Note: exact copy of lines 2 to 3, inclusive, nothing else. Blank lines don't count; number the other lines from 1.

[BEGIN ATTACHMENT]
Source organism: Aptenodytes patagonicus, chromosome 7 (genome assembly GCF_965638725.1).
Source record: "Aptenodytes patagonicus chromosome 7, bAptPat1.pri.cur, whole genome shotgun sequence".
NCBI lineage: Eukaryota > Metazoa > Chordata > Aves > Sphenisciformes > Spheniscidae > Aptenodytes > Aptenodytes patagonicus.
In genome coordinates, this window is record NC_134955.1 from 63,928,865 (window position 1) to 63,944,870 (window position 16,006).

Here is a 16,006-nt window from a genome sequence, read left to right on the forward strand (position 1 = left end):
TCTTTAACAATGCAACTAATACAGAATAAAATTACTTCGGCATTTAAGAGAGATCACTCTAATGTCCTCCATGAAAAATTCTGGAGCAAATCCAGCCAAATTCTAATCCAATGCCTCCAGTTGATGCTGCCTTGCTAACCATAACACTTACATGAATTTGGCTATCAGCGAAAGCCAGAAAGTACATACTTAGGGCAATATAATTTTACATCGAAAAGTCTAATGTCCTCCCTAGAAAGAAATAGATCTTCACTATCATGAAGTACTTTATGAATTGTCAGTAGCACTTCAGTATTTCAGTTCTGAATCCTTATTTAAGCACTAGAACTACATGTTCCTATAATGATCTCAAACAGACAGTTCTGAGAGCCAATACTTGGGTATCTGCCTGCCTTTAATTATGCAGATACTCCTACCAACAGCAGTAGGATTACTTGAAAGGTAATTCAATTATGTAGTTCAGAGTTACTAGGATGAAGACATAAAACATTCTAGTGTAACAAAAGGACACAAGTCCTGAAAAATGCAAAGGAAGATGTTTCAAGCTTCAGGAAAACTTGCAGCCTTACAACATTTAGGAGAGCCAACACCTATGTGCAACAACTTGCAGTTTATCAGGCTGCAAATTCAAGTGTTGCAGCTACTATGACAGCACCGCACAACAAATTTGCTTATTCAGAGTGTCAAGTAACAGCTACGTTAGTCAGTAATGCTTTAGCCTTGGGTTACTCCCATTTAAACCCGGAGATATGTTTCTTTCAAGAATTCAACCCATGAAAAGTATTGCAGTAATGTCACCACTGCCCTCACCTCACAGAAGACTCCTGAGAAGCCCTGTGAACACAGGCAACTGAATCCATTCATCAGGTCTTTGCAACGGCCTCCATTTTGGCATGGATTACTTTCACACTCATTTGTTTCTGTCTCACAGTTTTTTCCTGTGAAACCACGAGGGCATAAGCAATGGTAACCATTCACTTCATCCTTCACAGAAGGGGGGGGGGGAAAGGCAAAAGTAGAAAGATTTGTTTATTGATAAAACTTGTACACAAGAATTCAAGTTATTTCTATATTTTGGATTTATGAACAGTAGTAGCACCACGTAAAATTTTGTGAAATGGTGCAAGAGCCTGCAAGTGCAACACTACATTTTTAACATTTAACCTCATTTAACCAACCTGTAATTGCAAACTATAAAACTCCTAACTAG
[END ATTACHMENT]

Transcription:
Source record: "Aptenodytes patagonicus chromosome 7, bAptPat1.pri.cur, whole genome shotgun sequence".
NCBI lineage: Eukaryota > Metazoa > Chordata > Aves > Sphenisciformes > Spheniscidae > Aptenodytes > Aptenodytes patagonicus.